Endurance training and high-intensity workouts--do both offer cardiovascular benefits? A study finds that each form of exercise has health benefits, with intense workouts perhaps edging out the competition.
The study focused on a group of 47 adolescents (average age about 16) who were assigned to a moderate exercise group, a high-intensity exercise group or a control group for seven weeks. The moderate exercise group did 20 minutes of steady running three times a week, while the high-intensity group did four to six repeats of an all-out sprint with brief recovery periods three times a week.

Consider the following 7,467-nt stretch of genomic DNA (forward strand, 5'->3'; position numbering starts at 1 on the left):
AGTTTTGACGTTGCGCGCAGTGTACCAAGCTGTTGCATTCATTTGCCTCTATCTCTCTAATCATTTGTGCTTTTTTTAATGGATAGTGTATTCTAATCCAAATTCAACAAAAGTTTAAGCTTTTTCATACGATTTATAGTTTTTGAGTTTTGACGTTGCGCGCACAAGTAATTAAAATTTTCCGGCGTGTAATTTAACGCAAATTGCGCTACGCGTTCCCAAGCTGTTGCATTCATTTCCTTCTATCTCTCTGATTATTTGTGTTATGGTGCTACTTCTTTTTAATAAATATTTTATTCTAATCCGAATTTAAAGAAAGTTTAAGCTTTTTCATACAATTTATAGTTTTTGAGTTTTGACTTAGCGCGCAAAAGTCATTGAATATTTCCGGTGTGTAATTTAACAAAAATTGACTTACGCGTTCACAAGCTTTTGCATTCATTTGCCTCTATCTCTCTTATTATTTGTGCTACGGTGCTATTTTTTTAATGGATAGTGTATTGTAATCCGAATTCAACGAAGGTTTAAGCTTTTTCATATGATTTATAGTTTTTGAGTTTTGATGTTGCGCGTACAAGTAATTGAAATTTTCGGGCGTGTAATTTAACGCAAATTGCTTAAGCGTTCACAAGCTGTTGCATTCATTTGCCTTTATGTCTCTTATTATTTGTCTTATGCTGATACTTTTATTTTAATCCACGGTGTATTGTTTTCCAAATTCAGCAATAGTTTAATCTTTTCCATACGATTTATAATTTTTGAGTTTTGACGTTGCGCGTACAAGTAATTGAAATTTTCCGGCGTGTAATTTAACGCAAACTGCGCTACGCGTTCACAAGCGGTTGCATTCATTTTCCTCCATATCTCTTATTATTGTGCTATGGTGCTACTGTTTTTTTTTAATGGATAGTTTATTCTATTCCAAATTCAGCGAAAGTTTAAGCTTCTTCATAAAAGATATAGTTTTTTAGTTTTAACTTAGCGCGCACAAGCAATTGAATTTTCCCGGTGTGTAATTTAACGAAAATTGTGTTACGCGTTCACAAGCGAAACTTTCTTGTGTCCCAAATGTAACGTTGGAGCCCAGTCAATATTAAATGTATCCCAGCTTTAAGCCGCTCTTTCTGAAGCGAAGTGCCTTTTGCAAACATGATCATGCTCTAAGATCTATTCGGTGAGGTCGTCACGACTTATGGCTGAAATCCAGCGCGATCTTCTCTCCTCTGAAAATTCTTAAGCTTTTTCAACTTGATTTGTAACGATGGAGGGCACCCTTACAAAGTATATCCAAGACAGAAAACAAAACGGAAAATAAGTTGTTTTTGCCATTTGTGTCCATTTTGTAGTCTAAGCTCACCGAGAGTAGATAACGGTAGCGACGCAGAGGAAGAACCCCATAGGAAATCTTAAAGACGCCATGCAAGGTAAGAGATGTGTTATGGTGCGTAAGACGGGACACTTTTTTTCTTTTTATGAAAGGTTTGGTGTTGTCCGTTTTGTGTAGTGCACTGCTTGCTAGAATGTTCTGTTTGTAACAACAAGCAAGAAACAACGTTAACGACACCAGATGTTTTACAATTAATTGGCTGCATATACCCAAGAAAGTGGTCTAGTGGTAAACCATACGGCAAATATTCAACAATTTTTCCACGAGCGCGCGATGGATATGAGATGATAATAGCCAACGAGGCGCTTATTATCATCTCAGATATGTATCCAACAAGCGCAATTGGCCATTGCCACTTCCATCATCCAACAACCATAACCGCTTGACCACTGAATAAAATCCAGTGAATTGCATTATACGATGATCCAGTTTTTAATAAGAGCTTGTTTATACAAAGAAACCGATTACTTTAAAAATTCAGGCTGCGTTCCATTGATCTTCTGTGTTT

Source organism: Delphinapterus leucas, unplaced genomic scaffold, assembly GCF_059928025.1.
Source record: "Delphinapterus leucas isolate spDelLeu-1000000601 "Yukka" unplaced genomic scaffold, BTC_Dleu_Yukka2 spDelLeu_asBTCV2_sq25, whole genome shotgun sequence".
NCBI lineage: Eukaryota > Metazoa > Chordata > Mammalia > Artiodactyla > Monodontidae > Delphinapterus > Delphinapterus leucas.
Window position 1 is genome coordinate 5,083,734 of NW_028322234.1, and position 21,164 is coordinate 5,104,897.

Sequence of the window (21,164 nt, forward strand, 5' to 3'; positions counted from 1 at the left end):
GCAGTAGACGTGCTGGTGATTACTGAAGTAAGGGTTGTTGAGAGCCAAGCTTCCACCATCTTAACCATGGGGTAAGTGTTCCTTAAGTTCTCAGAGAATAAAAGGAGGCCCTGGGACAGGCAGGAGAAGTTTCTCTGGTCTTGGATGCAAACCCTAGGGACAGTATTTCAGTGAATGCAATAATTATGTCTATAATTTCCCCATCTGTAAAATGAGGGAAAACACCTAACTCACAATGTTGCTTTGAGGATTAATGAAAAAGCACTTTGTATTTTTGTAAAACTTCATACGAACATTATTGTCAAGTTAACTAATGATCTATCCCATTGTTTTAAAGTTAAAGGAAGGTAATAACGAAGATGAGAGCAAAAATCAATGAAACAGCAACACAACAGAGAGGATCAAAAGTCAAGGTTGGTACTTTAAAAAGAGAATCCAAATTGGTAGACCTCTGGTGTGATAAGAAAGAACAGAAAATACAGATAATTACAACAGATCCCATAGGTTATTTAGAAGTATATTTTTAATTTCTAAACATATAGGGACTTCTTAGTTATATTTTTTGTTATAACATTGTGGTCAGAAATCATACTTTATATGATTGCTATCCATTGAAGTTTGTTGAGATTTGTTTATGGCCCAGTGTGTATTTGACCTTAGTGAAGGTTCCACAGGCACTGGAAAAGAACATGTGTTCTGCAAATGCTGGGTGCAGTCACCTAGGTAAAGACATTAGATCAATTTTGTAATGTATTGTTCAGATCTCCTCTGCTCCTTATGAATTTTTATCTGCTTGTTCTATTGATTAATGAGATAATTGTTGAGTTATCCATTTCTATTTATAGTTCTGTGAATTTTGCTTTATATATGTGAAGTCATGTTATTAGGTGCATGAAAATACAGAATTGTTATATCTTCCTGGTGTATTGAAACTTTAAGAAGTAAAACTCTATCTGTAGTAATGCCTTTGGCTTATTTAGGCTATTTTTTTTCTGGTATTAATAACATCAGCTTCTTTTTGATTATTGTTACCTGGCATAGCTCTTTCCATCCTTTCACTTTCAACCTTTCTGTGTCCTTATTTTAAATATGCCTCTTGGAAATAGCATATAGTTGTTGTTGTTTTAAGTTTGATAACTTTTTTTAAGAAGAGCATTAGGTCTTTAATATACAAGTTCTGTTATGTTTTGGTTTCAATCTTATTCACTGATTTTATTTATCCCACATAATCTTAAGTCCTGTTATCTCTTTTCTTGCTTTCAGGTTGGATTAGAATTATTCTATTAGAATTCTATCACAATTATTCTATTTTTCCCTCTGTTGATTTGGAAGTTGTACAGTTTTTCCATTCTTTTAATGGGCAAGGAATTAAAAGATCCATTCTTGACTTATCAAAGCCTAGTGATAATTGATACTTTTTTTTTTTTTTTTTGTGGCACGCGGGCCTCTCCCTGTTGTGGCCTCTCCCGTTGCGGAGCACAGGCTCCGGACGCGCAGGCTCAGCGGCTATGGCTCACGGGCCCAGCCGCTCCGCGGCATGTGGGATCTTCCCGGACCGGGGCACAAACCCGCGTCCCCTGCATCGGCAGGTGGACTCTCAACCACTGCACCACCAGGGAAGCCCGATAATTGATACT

Both groups showed evidence of cardiovascular benefits at the end of the study. The high-intensity group had substantial improvements in systolic blood pressure, aerobic fitness and body mass index. Among the moderate-intensity group's improvements were aerobic fitness, body fat percentage, body mass index and insulin concentrations. No injuries were reported.
The moderate-intensity group burned more calories than the high-intensity group: 4,410 versus 907 on average. But the study authors noted that the high-intensity group exercised for a total of only 63 minutes, 15% of the 420 minutes spent by the moderate-intensity group.